Andres’ Film Queue: Feb. 15 – Feb. 21

I guess I’m starting to watch a more reasonable amount of movies per week: this time I only saw 5.

High Fidelity (2000)
Directed by Stephen Frears

Out of all the movies that were written about for Valentine’s, this is the only film that I had not seen before. So, I went over to Netflix, and pressed play. I really liked it. I didn’t like Cusack’s character because I’ve felt like him, and I’ve seen friends be like him. And that’s not pretty in context.

Also, I am Dick and Barry. That knowledge of things other people don’t really care about? I’m full of it.

More importantly, Barry and Jeffrey are one. “Don’t tell anyone you don’t own Blonde on Blonde. It’ll be okay.” Don’t worry Barry/Jeffrey, I won’t. [Editor’s Note: It’s only the second greatest album by the greatest artist of all time.]

Deadpool (2016)
Directed by Tim Miller

Hopefully, you’ve read William’s review of it already.

I might not necessarily agree with him in full, but it’s not a bad film in the slightest.

It’s well deserving of its R rating, or at the very least, makes good use of it. I have a feeling that, as time goes on, the joyful feeling of “this is actually happening” will fade and we’ll have to reassess the film. We’ll find out. I’m interested to see how this impacts the superhero genre from here on out.

Saw (2004)
Directed by James Wan

Those that know me are well aware that I love horror films. Unfortunately, the genre typically puts out more bad films than great ones, but when there is a great one, they stand out. Saw is a great one. I am a huge fan of James Wan, and I’m looking forward to his take on Aquaman. And that’s not a lie.

Saw  helped start a sub-genre often referred to as “torture porn” (the Hostel films are an example of this). Those films seem to care more about gore than story, and while I value the amount of entertainment this brings, Saw is a film that puts story first. Wan and Leigh Whannell create a great story that is absolutely captivating. It brings you into that room.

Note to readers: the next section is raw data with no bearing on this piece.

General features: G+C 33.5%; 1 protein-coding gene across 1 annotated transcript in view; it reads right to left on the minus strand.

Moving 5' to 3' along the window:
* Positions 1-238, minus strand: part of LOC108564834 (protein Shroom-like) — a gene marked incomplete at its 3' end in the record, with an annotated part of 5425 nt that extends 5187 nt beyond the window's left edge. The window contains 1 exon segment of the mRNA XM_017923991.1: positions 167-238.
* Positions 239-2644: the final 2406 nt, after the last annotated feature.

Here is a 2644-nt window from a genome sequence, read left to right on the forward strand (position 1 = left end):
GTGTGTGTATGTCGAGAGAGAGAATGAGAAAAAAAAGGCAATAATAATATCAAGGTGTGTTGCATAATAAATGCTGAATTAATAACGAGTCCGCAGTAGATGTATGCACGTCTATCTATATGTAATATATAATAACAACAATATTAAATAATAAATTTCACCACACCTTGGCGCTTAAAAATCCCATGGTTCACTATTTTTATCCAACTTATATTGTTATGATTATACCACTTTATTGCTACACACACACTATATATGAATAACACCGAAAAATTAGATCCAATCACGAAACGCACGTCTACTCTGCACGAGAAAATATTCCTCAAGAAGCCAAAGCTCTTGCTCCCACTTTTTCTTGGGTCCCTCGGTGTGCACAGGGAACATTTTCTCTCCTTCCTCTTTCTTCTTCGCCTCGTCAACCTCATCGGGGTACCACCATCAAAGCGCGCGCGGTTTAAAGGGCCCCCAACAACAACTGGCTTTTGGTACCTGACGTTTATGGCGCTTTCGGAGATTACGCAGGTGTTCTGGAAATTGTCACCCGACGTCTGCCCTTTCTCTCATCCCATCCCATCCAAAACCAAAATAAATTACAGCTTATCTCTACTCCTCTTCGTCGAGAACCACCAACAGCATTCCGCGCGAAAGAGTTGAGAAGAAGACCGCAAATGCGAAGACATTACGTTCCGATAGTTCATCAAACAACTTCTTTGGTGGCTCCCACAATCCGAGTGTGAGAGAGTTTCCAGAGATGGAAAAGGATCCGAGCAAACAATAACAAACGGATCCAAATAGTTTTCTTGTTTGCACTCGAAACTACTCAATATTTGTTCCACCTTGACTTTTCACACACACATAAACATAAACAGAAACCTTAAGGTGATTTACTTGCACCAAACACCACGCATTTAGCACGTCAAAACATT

A film that welcomes second watches, and improves on multiple viewings. The finale is still incredible, and the ending is chilling and terrifying.

Sympathy For Mr. Vengeance (2002)
Directed by Chan-wook Park

I recently rewatched I Saw The Devil and loved it, and so naturally thought I’d watch more revenge films from South Korea, so I started the Vengeance Trilogy. What a great start. I have seen Oldboy before, but only once (and it’s been a while), so I’ll be revisiting it soon, but this is a phenomenal start to this trilogy.

The cinematography is incredible, as it kept blowing me away, shot after shot after shot. The downward spiral of awful moments causing more and more carnage is traumatizing. Also, the fact that the film seems to be really in character, and very quiet, is appropriate since the main character is a mute.

Zoolander 2 (2016)
Directed by Ben Stiller

I don’t remember the last time a movie made me actually angry. I don’t feel like really wasting time writing  about this, to be honest. I didn’t think the movie was going to be great, but I thought it’d be enjoyable. But it wasn’t.

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